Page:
"We had better paddle round," said Hooker.
So they pushed out again into the river and paddled back down it to
the sea, and along the shore to the place where the clump of bushes
grew. Here they landed, pulled the light canoe far up the beach, and
then went up towards the edge of the jungle until they could see the
opening of the reef and the bushes in a straight line. Evans had
taken a native implement out of the canoe. It was L-shaped, and the
transverse piece was armed with polished stone. Hooker carried the
paddle. "It is straight now in this direction," said he; "we must push
through this till we strike the stream. Then we must prospect."
They pushed through a close tangle of reeds, broad fronds, and young
trees, and at first it was toilsome going, but very speedily the trees
became larger and the ground beneath them opened out. The blaze of the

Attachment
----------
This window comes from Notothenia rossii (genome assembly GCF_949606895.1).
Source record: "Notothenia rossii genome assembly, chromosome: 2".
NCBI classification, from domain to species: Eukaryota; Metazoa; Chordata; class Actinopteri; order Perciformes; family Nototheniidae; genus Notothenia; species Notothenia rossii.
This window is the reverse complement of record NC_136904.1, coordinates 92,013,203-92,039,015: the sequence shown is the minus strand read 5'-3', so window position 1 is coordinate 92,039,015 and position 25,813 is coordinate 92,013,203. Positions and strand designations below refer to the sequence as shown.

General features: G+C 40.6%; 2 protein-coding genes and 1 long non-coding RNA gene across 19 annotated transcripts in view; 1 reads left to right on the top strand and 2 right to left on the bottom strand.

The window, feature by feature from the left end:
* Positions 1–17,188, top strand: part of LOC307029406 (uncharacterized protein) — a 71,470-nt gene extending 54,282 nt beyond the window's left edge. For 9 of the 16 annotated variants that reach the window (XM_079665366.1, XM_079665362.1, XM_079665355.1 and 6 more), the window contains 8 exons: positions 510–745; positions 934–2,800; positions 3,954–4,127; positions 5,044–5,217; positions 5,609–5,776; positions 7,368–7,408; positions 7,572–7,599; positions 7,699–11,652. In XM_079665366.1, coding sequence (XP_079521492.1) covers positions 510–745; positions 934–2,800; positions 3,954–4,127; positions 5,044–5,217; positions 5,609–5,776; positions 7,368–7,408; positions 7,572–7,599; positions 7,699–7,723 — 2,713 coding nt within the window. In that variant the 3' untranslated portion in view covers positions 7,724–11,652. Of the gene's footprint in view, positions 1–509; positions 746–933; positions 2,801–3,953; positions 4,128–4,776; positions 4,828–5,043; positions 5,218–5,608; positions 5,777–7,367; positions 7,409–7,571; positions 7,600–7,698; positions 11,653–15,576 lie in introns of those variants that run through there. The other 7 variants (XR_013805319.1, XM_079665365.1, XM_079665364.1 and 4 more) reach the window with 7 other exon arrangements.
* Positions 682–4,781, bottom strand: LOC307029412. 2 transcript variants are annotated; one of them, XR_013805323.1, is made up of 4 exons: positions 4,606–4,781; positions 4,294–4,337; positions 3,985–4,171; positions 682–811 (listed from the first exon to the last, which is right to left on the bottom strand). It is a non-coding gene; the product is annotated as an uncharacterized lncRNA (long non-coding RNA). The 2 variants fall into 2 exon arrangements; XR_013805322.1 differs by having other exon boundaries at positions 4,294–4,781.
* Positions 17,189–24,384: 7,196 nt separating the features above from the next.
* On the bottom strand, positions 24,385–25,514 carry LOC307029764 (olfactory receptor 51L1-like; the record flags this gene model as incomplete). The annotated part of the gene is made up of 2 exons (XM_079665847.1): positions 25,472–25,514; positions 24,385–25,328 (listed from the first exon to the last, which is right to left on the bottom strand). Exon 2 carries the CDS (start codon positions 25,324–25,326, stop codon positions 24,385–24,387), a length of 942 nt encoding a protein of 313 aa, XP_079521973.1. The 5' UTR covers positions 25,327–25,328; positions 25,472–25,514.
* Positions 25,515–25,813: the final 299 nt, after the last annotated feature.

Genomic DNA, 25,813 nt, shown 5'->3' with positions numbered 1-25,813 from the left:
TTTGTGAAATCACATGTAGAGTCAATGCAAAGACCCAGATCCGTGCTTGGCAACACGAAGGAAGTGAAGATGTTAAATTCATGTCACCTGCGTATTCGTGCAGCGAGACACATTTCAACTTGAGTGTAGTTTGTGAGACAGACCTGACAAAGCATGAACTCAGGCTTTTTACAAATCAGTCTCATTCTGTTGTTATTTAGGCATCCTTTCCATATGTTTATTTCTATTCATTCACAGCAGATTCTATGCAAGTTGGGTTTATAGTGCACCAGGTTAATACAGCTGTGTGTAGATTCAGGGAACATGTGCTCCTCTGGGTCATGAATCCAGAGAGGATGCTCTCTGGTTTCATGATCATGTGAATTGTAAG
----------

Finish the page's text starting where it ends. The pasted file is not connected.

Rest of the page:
sunlight was replaced by insensible degrees by cool shadow. The trees
became at last vast pillars that rose up to a canopy of greenery far
overhead. Dim white flowers hung from their stems, and ropy creepers
swung from tree to tree. The shadow deepened. On the ground, blotched
fungi and a red-brown incrustation became frequent.
Evans shivered. "It seems almost cold here after the blaze outside."
"I hope we are keeping to the straight," said Hooker.
Presently they saw, far ahead, a gap in the sombre darkness where
white shafts of hot sunlight smote into the forest. There also was
brilliant green undergrowth, and coloured flowers. Then they heard the
rush of water.
"Here is the river. We should be close to it now," said Hooker.
The vegetation was thick by the river bank. Great plants, as yet
unnamed, grew among the roots of the big trees, and spread rosettes of
huge green fans towards the strip of sky. Many flowers and a creeper
with shiny foliage clung to the exposed stems. On the water of the
broad, quiet pool which the treasure seekers now overlooked there